2. Comparison with Standard Care: Our legal team evaluates whether a similarly credentialed doctor would have provided better care under the same circumstances. This involves a thorough review of medical protocols and standards of care to determine if the neglect in referring to a specialist deviated from accepted medical practice. 
  3. Failure to Follow Diagnosis Protocol: We examine whether the doctor in question failed to adhere to standard diagnosis protocols, which may include referring the patient to a specialist when necessary. Deviations from these protocols can be a crucial element in proving neglect. 
  4. Documented Harm: To substantiate the case, we collect and present evidence demonstrating that the patient suffered documented harm as a direct result of the delayed, wrong, or missed diagnosis stemming from the failure to refer. This may involve medical records, expert testimony, and other relevant documentation. 

By thoroughly investigating and meticulously preparing these elements, we aim to build a strong case that demonstrates elder neglect and seeks justice for your loved one. Our experienced attorneys are dedicated to advocating for the rights and well-being of elderly individuals who have suffered neglect within nursing homes, hospitals, or other healthcare facilities. We are here to guide you through the legal process and ensure that your family receives the care and justice you deserve. 

If you suspect elder neglect, contact Ron Meyers & Associates PLLC today at 360-459-5600 for a free consultation to discuss your case with an attorney who specializes in elder abuse and neglect cases in the state of Washington. 

How Ron Meyers & Associates Can Help with Elder Neglect Cases 

Ron Meyers & Associates PLLC Specializes in Personal Injury Law 

Ron Meyers & Associates PLLC is firm of experts in personal injury law and elder abuse cases in the state of Washington. Our team is here to serve you while you care for your senior loved one. We understand your challenges and are committed to ensuring that your family receives the guidance and care you deserve. Call us today at 360-459-5600 to set up a free consultation to discuss your case with an attorney. 

Frequently Asked Questions About Elder Neglect Cases 

Elder neglect refers to the failure to provide necessary care, attention, or protection to elderly individuals who are in a caregiver’s custody or care. It encompasses a range of actions or omissions that can lead to physical, emotional, or financial harm. Legally, it varies by jurisdiction, but generally, it is defined as a violation of an elder’s rights to receive proper care and attention, often resulting in legal consequences for the responsible party.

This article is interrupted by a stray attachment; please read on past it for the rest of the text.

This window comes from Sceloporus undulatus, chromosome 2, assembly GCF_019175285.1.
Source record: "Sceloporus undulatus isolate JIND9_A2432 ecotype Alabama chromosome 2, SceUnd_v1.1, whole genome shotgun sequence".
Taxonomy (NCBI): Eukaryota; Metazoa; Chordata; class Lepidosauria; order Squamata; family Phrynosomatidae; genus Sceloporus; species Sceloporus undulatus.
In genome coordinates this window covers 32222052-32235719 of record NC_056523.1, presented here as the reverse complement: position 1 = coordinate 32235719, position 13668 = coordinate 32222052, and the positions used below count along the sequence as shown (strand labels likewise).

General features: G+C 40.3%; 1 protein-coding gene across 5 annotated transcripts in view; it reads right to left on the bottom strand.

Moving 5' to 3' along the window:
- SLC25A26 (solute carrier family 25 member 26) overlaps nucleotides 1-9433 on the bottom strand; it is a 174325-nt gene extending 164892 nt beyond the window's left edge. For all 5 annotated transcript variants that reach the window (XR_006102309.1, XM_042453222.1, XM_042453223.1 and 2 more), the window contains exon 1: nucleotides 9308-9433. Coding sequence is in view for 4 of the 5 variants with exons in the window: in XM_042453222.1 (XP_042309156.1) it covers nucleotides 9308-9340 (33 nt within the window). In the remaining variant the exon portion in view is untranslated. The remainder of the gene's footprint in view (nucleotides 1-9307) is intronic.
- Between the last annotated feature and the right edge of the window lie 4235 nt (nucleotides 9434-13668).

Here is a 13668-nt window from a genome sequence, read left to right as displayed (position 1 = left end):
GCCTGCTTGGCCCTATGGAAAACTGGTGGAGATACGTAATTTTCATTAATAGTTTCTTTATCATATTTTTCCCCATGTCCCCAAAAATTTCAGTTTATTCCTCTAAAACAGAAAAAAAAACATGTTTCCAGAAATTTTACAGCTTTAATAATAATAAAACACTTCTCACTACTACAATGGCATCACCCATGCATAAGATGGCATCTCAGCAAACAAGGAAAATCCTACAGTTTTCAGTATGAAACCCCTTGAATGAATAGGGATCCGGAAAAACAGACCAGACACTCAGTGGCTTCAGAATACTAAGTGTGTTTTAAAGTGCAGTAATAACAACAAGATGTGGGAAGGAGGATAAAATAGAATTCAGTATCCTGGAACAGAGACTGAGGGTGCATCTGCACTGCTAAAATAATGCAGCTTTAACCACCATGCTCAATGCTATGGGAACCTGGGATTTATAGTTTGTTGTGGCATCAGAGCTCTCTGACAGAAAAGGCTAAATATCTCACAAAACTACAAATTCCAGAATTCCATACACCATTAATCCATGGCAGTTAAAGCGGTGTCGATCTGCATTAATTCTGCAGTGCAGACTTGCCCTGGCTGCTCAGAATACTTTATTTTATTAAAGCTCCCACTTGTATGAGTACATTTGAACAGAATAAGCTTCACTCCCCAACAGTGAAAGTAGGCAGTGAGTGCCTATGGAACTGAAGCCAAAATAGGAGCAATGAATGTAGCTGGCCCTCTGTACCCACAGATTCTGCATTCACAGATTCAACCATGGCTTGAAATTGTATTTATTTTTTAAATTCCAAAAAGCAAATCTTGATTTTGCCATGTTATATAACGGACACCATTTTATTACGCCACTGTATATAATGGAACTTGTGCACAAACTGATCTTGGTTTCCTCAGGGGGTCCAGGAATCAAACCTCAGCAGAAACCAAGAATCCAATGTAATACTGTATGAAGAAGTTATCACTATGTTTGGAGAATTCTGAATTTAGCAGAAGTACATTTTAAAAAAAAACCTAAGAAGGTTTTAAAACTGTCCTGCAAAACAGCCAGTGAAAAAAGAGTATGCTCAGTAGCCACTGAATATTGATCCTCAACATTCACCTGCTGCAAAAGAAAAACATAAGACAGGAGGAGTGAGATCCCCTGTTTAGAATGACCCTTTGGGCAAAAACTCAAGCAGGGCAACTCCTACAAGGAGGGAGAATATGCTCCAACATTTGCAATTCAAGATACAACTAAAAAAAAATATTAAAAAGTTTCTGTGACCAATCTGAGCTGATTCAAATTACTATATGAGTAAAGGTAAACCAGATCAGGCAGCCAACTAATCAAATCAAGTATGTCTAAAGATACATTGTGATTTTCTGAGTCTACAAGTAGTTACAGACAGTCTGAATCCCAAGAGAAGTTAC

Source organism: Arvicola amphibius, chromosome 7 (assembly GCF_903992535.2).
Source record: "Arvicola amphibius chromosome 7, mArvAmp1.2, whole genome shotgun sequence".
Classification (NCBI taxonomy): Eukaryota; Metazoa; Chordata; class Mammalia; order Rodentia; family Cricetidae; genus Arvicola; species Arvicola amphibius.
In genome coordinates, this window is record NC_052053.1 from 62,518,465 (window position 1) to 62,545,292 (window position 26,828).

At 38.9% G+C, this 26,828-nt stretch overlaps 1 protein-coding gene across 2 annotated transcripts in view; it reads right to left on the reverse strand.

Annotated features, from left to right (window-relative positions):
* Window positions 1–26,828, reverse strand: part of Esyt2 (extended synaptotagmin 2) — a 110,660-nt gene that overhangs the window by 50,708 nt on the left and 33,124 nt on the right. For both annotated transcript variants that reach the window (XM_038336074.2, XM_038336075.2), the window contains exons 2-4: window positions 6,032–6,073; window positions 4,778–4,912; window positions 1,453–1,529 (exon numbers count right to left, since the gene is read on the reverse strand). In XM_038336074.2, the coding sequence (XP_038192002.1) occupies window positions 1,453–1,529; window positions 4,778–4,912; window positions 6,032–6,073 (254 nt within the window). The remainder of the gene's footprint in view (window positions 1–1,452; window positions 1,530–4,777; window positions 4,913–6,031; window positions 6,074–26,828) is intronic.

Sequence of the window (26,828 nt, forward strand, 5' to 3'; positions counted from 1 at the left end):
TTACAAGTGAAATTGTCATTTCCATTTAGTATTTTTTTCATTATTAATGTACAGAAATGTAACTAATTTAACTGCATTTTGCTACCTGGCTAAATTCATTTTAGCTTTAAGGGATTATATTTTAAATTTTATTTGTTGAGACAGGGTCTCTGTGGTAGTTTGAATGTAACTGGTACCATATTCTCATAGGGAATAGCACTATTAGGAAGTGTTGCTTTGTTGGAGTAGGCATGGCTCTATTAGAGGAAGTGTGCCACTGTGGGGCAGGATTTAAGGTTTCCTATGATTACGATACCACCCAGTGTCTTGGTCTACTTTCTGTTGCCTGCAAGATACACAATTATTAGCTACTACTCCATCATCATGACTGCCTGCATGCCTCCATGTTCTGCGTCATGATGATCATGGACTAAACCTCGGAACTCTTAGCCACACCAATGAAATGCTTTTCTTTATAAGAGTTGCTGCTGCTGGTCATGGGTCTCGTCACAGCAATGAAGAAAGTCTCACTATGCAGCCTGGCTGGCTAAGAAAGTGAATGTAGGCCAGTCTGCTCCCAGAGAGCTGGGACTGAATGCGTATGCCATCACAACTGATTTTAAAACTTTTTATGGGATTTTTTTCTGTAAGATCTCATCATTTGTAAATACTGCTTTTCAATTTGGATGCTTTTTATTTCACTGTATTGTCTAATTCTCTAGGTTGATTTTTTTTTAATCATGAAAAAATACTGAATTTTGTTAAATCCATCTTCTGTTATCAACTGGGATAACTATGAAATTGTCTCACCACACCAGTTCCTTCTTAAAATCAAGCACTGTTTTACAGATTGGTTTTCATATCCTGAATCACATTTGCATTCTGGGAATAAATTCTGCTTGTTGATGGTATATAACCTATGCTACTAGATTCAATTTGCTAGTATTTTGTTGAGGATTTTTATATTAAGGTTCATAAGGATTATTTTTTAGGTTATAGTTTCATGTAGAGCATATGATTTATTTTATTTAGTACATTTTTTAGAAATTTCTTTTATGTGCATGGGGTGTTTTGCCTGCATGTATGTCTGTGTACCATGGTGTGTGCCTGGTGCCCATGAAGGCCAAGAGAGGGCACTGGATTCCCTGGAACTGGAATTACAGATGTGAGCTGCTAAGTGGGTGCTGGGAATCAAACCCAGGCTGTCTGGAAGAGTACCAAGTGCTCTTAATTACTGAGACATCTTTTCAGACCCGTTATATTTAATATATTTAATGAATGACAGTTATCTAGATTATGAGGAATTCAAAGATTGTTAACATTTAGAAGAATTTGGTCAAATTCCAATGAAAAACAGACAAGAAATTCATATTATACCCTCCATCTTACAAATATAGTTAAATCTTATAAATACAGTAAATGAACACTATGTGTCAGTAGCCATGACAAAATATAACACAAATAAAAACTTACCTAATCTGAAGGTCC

Common signs of elder neglect can include unexplained injuries, malnourishment, poor hygiene, untreated medical conditions, sudden changes in behavior, social isolation, financial exploitation, or lack of essential medical aids or medications. Recognizing these signs is crucial in identifying potential cases of elder neglect. 

Responsibility for elder neglect can fall on various parties, including caregivers, nursing home staff, medical professionals, and even family members who have assumed the role of caretaker. Liability depends on the specific circumstances of the neglect and who had a duty of care towards the elderly individual. 

Proving elder neglect in a legal case typically involves gathering evidence that demonstrates the following: 

  • The existence of a doctor-patient relationship between the elder and the alleged negligent party. 
  • A breach of the standard of care owed to the elder. 
  • Causation: Showing that the neglect directly resulted in harm or injury to the elder. 
  • Damages: Documenting the extent of harm, including medical bills, pain and suffering, or other losses. 

An attorney specializing in elder abuse or neglect cases can help gather the necessary evidence. 

If you suspect elder neglect, your first priority should be the safety and well-being of the elderly individual. If you believe they are in immediate danger, call 911. If the danger isn’t immediate but you suspect abuse or neglect, report it to the appropriate authorities, such as Adult Protective Services or local law enforcement. Additionally, consult with an attorney experienced in elder abuse or neglect cases to explore your legal options. 

An attorney with expertise in elder neglect cases can provide essential assistance by: 

  • Evaluating the validity of your case and whether neglect or abuse has occurred. 
  • Investigating and gathering evidence to support your claims. 
  • Advising you on the legal options available, such as pursuing compensation or damages through a lawsuit. 
  • Representing your interests in negotiations or litigation, ensuring your loved one’s rights are protected and seeking justice on their behalf. 

The statute of limitations for filing an elder neglect lawsuit can vary depending on your jurisdiction and the specifics of your case. In Washington, for example, the statute of limitations for personal injury cases is typically three years from the date of injury. However, it’s crucial to consult with an attorney promptly to determine the exact time limits applicable to your case, as exceptions may exist.